"not everyone can become a technie overnight"

I realize that. But using the same car analogy...if the lights & radio work but engine won't turn over, you don't have to be a mechanic to know that changing the spark plugs isn't gonna help.


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#6
May 9, 2007 at 08:16:02

I love it when for once people use their brains.

Seriously though, I'd have checked my power supply first.

You said that the computer was turning itself off -- surely the power supply is the culprit.

A quick google indicates that video cards, motherboards OR power supply could be your problem but changing the power supply is definitely your first task I'd say.

There is one subtle yet vital difference between opinion and fact; and the bigger man is he who can whole-heartedly admit this.


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#7
May 9, 2007 at 09:11:51

I just had this issue this morning -- the PC's status lights and fans come on, you get no post errors (beeps) and the monitor stays solid black yet the power light on the monitor is green (verifies its getting a signal from the vid card). It turned out to be bad ram, I was lucky enough to have a couple spare sticks laying around so I popped them in and viola PC is back to running like a champ.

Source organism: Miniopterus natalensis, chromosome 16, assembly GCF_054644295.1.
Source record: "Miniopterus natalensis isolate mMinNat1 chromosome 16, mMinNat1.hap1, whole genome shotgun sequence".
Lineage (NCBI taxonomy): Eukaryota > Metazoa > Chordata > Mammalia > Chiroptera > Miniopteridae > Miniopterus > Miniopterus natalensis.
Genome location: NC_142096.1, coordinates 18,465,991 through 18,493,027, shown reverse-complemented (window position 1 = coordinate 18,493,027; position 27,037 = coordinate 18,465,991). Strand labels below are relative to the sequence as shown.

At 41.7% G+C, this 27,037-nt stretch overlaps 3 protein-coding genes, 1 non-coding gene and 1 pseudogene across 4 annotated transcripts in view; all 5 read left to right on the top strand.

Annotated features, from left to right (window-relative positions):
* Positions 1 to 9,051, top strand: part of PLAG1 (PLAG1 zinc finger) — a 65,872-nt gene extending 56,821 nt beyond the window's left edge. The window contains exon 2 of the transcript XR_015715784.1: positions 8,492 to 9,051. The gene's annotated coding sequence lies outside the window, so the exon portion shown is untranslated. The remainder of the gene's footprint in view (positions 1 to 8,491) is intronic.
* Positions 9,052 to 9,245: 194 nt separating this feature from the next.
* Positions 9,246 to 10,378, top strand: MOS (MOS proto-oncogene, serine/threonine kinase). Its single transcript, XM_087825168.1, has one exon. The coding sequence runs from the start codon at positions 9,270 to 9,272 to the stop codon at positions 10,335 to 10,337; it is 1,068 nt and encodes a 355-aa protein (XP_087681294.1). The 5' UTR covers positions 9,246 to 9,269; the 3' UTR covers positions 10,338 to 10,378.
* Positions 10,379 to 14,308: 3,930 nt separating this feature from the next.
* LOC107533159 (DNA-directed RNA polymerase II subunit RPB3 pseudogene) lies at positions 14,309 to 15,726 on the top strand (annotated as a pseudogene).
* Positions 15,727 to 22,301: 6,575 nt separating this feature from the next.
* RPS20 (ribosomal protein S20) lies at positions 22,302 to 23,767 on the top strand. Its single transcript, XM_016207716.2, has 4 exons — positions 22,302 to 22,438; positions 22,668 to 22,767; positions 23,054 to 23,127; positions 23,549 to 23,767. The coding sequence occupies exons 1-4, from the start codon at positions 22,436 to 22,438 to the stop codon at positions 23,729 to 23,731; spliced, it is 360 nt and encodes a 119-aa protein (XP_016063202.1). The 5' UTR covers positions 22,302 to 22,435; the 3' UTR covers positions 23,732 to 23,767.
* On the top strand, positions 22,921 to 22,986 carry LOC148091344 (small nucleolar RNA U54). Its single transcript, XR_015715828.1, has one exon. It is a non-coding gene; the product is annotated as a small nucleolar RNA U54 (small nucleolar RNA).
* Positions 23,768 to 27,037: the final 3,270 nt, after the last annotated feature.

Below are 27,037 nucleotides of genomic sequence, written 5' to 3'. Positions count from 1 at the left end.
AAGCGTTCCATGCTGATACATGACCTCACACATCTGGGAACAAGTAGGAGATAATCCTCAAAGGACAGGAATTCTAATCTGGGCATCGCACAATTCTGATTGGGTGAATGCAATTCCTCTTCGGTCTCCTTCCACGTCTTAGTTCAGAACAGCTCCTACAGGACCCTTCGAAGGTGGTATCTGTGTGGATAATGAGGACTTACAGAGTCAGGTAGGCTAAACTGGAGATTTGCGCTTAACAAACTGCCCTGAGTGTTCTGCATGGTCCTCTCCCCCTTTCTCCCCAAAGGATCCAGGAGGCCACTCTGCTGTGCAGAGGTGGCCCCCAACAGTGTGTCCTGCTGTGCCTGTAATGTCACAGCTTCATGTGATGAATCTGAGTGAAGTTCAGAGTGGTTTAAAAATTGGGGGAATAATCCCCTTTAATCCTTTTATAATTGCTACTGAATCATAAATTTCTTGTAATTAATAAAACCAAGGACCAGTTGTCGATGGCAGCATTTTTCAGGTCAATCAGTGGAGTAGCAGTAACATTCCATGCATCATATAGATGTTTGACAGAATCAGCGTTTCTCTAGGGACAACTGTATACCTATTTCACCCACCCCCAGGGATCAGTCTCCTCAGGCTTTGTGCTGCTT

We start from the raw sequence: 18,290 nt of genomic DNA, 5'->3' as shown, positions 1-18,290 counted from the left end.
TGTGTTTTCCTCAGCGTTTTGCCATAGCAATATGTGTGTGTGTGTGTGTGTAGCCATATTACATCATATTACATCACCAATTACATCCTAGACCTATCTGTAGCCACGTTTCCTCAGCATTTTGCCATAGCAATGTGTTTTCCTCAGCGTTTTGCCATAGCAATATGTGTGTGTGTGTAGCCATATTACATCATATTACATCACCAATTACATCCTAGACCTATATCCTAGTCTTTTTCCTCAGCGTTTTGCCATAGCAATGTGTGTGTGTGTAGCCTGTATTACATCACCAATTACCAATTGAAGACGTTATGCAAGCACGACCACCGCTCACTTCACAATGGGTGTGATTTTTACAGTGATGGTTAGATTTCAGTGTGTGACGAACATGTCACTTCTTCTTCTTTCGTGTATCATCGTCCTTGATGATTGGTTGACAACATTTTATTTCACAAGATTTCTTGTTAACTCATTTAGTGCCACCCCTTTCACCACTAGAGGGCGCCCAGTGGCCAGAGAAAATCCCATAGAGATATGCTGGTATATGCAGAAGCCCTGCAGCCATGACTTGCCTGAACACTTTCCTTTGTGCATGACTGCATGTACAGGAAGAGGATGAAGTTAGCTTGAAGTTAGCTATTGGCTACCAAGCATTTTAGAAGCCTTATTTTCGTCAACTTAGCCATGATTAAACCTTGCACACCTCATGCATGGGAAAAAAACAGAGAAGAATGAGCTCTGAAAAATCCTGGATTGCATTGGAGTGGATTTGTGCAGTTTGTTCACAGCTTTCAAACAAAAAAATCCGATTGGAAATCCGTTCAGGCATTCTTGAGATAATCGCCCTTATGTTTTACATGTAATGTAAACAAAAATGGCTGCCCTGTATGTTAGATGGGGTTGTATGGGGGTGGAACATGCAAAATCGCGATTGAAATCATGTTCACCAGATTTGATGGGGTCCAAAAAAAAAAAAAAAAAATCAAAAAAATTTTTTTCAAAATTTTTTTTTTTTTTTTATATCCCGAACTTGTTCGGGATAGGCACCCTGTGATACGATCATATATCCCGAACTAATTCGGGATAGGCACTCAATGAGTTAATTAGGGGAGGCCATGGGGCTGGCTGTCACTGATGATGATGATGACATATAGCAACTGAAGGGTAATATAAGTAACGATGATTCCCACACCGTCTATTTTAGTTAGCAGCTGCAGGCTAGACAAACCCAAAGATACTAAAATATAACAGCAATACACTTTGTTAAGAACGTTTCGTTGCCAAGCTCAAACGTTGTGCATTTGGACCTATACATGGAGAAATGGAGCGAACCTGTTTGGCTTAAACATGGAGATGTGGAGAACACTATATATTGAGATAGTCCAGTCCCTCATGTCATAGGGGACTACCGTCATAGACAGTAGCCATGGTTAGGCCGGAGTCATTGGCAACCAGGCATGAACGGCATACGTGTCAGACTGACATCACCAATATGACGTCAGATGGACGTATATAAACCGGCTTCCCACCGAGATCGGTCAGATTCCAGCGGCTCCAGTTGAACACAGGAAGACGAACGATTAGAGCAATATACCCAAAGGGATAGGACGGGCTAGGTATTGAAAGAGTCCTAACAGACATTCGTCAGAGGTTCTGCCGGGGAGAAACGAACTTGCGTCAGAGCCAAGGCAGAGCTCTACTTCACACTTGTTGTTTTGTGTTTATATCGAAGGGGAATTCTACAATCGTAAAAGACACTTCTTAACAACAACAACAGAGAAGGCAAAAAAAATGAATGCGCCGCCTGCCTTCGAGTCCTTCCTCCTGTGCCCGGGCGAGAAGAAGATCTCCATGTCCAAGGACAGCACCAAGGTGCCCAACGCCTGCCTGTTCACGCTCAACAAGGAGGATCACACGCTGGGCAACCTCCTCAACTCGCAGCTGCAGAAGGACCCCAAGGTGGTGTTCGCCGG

HTH


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#8
May 9, 2007 at 09:16:34

Bad RAM *should* result in beep codes. And generally speaking, working RAM doesn't just suddenly "go bad".

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#9
May 9, 2007 at 09:19:04

I know that it *should* however that is not always the case, as this morning for me proved it.

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#10
May 9, 2007 at 11:33:07

A couple of years back at work we had a W2K system that one day failed to boot. Came up silently to a black screen - no beeps or whatever - and stayed there.

"They" (IT dept.) checked the drive etc. on another system; all OK... Checked PSU etc. etc. - OK... Swapped out RAM (two 128Meg sticks...) for new/known to be good sticks - and lo it did light up and was back again as a hot swap system...

This "box" had worked fine until the that morning...; although in hindsight it had been a little picky occasionally on boot up near to the time it actuall died... New RAM and it was a happy bunny...

I emphasise it booted to black/blank screen - silently; no beeps, groans, moans, screams or cries for help... HD light lit up - and stayed on - but no boot thru' to normal ops.... - until new RAM.

I can go along with the weak battery approach; not unknown for some kit - and there is wide range of it in all fields - to light up to some extent but fail to work properly. I have fixed a wide range of electronics over the years (from days of valves/tubes... to solid state); and seen an occasional PSU apparently OK but the kit didn't work - until the PSU was replaced - but not very often.